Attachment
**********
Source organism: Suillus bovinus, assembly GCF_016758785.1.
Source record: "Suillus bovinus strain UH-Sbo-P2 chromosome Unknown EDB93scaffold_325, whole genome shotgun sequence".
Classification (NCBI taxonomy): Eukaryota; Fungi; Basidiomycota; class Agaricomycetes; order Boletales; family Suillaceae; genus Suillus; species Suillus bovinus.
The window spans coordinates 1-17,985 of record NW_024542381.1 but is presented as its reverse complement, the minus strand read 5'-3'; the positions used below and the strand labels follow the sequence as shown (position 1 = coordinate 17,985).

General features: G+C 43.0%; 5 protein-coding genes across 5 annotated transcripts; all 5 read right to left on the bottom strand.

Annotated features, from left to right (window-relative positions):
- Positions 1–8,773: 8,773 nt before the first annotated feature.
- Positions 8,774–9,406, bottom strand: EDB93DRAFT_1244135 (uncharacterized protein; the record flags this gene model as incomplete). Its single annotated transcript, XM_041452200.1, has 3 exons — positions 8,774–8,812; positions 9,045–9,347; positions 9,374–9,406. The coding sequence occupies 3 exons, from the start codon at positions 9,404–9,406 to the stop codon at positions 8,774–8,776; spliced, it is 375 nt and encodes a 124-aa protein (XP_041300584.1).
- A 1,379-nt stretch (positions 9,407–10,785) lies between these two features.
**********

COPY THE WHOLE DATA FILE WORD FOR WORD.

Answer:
Source organism: Suillus bovinus, assembly GCF_016758785.1.
Source record: "Suillus bovinus strain UH-Sbo-P2 chromosome Unknown EDB93scaffold_325, whole genome shotgun sequence".
Classification (NCBI taxonomy): Eukaryota; Fungi; Basidiomycota; class Agaricomycetes; order Boletales; family Suillaceae; genus Suillus; species Suillus bovinus.
The window spans coordinates 1-17,985 of record NW_024542381.1 but is presented as its reverse complement, the minus strand read 5'-3'; the positions used below and the strand labels follow the sequence as shown (position 1 = coordinate 17,985).

General features: G+C 43.0%; 5 protein-coding genes across 5 annotated transcripts; all 5 read right to left on the bottom strand.

Annotated features, from left to right (window-relative positions):
- Positions 1–8,773: 8,773 nt before the first annotated feature.
- Positions 8,774–9,406, bottom strand: EDB93DRAFT_1244135 (uncharacterized protein; the record flags this gene model as incomplete). Its single annotated transcript, XM_041452200.1, has 3 exons — positions 8,774–8,812; positions 9,045–9,347; positions 9,374–9,406. The coding sequence occupies 3 exons, from the start codon at positions 9,404–9,406 to the stop codon at positions 8,774–8,776; spliced, it is 375 nt and encodes a 124-aa protein (XP_041300584.1).
- A 1,379-nt stretch (positions 9,407–10,785) lies between these two features.